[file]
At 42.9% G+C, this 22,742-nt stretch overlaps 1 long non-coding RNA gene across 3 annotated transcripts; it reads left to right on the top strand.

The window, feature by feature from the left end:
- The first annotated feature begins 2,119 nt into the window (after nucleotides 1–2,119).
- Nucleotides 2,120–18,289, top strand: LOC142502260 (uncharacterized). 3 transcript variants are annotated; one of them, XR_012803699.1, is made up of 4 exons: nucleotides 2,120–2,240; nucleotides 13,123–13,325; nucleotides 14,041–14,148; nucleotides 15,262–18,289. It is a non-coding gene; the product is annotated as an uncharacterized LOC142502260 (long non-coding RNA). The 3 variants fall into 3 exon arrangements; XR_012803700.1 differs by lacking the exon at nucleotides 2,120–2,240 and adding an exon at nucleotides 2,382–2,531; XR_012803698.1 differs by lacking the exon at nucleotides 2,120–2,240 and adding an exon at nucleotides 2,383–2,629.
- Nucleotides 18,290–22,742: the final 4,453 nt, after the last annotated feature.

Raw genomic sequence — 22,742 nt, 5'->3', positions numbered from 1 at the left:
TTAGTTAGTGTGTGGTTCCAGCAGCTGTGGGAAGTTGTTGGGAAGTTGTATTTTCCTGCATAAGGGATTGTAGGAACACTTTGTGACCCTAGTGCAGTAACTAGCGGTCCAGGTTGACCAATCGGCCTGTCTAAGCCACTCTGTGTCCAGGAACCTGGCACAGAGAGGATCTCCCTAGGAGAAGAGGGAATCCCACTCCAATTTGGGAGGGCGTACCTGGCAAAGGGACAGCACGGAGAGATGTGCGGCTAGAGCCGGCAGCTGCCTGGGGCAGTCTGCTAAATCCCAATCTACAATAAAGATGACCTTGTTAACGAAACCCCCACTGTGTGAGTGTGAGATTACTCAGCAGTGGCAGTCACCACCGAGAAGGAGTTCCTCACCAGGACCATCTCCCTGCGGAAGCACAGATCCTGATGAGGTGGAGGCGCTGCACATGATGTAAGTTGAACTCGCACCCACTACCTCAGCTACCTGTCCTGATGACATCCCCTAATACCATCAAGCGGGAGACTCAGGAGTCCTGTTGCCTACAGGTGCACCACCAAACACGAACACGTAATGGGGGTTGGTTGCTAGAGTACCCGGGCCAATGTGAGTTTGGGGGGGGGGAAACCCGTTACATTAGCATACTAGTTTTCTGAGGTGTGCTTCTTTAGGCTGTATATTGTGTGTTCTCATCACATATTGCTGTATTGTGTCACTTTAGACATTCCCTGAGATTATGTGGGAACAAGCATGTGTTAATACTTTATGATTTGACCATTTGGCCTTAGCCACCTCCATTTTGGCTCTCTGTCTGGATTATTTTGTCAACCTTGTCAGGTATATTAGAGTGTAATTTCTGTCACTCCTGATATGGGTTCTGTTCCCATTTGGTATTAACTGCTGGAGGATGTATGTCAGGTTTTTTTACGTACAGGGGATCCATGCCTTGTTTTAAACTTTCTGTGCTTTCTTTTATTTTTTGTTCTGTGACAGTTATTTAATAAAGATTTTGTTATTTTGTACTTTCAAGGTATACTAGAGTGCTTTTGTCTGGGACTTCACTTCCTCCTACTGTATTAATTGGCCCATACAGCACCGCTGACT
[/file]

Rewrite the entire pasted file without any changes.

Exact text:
At 42.9% G+C, this 22,742-nt stretch overlaps 1 long non-coding RNA gene across 3 annotated transcripts; it reads left to right on the top strand.

The window, feature by feature from the left end:
- The first annotated feature begins 2,119 nt into the window (after nucleotides 1–2,119).
- Nucleotides 2,120–18,289, top strand: LOC142502260 (uncharacterized). 3 transcript variants are annotated; one of them, XR_012803699.1, is made up of 4 exons: nucleotides 2,120–2,240; nucleotides 13,123–13,325; nucleotides 14,041–14,148; nucleotides 15,262–18,289. It is a non-coding gene; the product is annotated as an uncharacterized LOC142502260 (long non-coding RNA). The 3 variants fall into 3 exon arrangements; XR_012803700.1 differs by lacking the exon at nucleotides 2,120–2,240 and adding an exon at nucleotides 2,382–2,531; XR_012803698.1 differs by lacking the exon at nucleotides 2,120–2,240 and adding an exon at nucleotides 2,383–2,629.
- Nucleotides 18,290–22,742: the final 4,453 nt, after the last annotated feature.

Raw genomic sequence — 22,742 nt, 5'->3', positions numbered from 1 at the left:
TTAGTTAGTGTGTGGTTCCAGCAGCTGTGGGAAGTTGTTGGGAAGTTGTATTTTCCTGCATAAGGGATTGTAGGAACACTTTGTGACCCTAGTGCAGTAACTAGCGGTCCAGGTTGACCAATCGGCCTGTCTAAGCCACTCTGTGTCCAGGAACCTGGCACAGAGAGGATCTCCCTAGGAGAAGAGGGAATCCCACTCCAATTTGGGAGGGCGTACCTGGCAAAGGGACAGCACGGAGAGATGTGCGGCTAGAGCCGGCAGCTGCCTGGGGCAGTCTGCTAAATCCCAATCTACAATAAAGATGACCTTGTTAACGAAACCCCCACTGTGTGAGTGTGAGATTACTCAGCAGTGGCAGTCACCACCGAGAAGGAGTTCCTCACCAGGACCATCTCCCTGCGGAAGCACAGATCCTGATGAGGTGGAGGCGCTGCACATGATGTAAGTTGAACTCGCACCCACTACCTCAGCTACCTGTCCTGATGACATCCCCTAATACCATCAAGCGGGAGACTCAGGAGTCCTGTTGCCTACAGGTGCACCACCAAACACGAACACGTAATGGGGGTTGGTTGCTAGAGTACCCGGGCCAATGTGAGTTTGGGGGGGGGGAAACCCGTTACATTAGCATACTAGTTTTCTGAGGTGTGCTTCTTTAGGCTGTATATTGTGTGTTCTCATCACATATTGCTGTATTGTGTCACTTTAGACATTCCCTGAGATTATGTGGGAACAAGCATGTGTTAATACTTTATGATTTGACCATTTGGCCTTAGCCACCTCCATTTTGGCTCTCTGTCTGGATTATTTTGTCAACCTTGTCAGGTATATTAGAGTGTAATTTCTGTCACTCCTGATATGGGTTCTGTTCCCATTTGGTATTAACTGCTGGAGGATGTATGTCAGGTTTTTTTACGTACAGGGGATCCATGCCTTGTTTTAAACTTTCTGTGCTTTCTTTTATTTTTTGTTCTGTGACAGTTATTTAATAAAGATTTTGTTATTTTGTACTTTCAAGGTATACTAGAGTGCTTTTGTCTGGGACTTCACTTCCTCCTACTGTATTAATTGGCCCATACAGCACCGCTGACT